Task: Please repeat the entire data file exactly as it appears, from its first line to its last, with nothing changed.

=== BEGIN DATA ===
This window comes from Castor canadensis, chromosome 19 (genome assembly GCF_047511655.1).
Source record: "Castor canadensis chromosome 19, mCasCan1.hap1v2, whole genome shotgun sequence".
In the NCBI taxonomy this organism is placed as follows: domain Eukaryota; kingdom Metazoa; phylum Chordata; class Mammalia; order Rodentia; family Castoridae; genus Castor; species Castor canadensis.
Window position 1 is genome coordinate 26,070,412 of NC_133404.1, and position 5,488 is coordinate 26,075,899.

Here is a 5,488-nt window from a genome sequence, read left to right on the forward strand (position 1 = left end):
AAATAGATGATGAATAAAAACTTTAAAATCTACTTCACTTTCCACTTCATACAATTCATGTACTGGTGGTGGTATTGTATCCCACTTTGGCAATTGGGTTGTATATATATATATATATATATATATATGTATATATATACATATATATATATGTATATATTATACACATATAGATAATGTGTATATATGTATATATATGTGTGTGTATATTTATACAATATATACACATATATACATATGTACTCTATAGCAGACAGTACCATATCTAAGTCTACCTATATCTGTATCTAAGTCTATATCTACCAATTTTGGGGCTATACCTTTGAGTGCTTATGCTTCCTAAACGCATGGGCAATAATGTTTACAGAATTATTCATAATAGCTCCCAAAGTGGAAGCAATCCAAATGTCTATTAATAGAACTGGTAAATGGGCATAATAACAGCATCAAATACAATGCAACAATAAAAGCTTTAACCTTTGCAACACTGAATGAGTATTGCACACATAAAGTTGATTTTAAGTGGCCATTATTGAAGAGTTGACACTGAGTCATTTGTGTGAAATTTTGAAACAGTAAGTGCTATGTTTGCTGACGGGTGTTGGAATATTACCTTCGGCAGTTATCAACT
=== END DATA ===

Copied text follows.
This window comes from Castor canadensis, chromosome 19 (genome assembly GCF_047511655.1).
Source record: "Castor canadensis chromosome 19, mCasCan1.hap1v2, whole genome shotgun sequence".
In the NCBI taxonomy this organism is placed as follows: domain Eukaryota; kingdom Metazoa; phylum Chordata; class Mammalia; order Rodentia; family Castoridae; genus Castor; species Castor canadensis.
Window position 1 is genome coordinate 26,070,412 of NC_133404.1, and position 5,488 is coordinate 26,075,899.

Here is a 5,488-nt window from a genome sequence, read left to right on the forward strand (position 1 = left end):
AAATAGATGATGAATAAAAACTTTAAAATCTACTTCACTTTCCACTTCATACAATTCATGTACTGGTGGTGGTATTGTATCCCACTTTGGCAATTGGGTTGTATATATATATATATATATATATATATGTATATATATACATATATATATATGTATATATTATACACATATAGATAATGTGTATATATGTATATATATGTGTGTGTATATTTATACAATATATACACATATATACATATGTACTCTATAGCAGACAGTACCATATCTAAGTCTACCTATATCTGTATCTAAGTCTATATCTACCAATTTTGGGGCTATACCTTTGAGTGCTTATGCTTCCTAAACGCATGGGCAATAATGTTTACAGAATTATTCATAATAGCTCCCAAAGTGGAAGCAATCCAAATGTCTATTAATAGAACTGGTAAATGGGCATAATAACAGCATCAAATACAATGCAACAATAAAAGCTTTAACCTTTGCAACACTGAATGAGTATTGCACACATAAAGTTGATTTTAAGTGGCCATTATTGAAGAGTTGACACTGAGTCATTTGTGTGAAATTTTGAAACAGTAAGTGCTATGTTTGCTGACGGGTGTTGGAATATTACCTTCGGCAGTTATCAACT